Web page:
In 2009, a gay poet wrote to me, “I just don’t think lesbian poetry is that important.” This wounding statement fueled my engines, and I wrote a series of poems in which I placed my favorite poets in the sky as constellations, beginning with “Sappho the Ram,” and ending with “Jackie Kay the Fish.” When I finished the series of poems, which became part of my chapbook, The Poet’s Zodiac, I wrote a kind of prose-poem afterword, and here it is.
Where are you?
Sometimes while I’m writing, I call out for you: Where are you? A flock of goldfinches answers, chirping in the yard, but not in my language.
In what corner of the heavens is she? The farmer loses her memory, though her greens are as sweet as ever.
I see her waiting on the corner for the yellow school bus, smoking with some boys, books aside. There is no history, science, poetry to explain this. The scholars have searched. The poets assure me.
Susie. I said your name, and they took your name away from me. What’s with them? Now and ever: Where are you?
My secret garden. My bed. My table. I bring you here and fall weeping at your feet, for all the blue lights of day and night, while they last. I have a mansion. I am determined.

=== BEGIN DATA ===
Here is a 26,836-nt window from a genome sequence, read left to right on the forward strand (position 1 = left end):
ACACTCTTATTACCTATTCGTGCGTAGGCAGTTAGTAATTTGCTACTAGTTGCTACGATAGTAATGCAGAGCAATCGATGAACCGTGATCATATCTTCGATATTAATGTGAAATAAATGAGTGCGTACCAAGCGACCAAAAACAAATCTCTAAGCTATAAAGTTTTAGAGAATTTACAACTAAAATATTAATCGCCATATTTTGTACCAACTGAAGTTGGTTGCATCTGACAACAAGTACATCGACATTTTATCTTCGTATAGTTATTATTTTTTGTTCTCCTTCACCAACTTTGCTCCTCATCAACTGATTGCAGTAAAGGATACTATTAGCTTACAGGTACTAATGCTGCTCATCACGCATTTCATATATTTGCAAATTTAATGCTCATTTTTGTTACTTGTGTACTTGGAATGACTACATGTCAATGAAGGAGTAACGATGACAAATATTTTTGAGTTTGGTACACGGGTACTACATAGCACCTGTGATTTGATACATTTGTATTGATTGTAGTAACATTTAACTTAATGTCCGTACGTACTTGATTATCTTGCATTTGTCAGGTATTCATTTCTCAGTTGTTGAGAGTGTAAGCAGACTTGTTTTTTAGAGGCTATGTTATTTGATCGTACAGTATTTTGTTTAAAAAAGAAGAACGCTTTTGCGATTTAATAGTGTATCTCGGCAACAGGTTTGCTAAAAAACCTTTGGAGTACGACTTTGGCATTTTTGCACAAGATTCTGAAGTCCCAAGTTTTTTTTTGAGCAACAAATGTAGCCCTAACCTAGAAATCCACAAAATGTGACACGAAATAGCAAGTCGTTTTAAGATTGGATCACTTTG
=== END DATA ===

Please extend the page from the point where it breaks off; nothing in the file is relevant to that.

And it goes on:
How I delight in her white blouse, the accidental brush of her against me, the way the wind blows her hair in all directions, sometimes in my direction. This is a crime, they say, and I burn inside and out for the sake of her, though we never touch. My touch is white smoke.
Say I am in love with her. Say I give her all my pearls and years go by, pearl by pearl, until the strand is empty. Then my lungs have lost the use of calling: Where are you?
Putrid, I inhaled. Pure, I finished. Early I learned the place that storytellers go. I went there to find her, Hilda, Charlotte, Christina, Emily. Let the dress fall from her shoulder.
Her face is so full of feeling. My face is feeling. No place for proms, our bed. The balloon is rising, and the rivers are colliding. Are you home?
I take mountains, cities, bridges in stride, but she, oh she with her eyes takes me in her arms. I take skies in stride, but she with her red womb makes me speechless.
What we do together. Then what we do apart. Then what I do without you where the unrelenting dark thunders. Be with me again.
How sharp the nettles of longing. Where are you? We had this whole house, rooms full. Never dull. I go galloping over and over, round and round the track. I lack the apple without you.
“Where are you?” was first published in Cascadian Subduction Zone.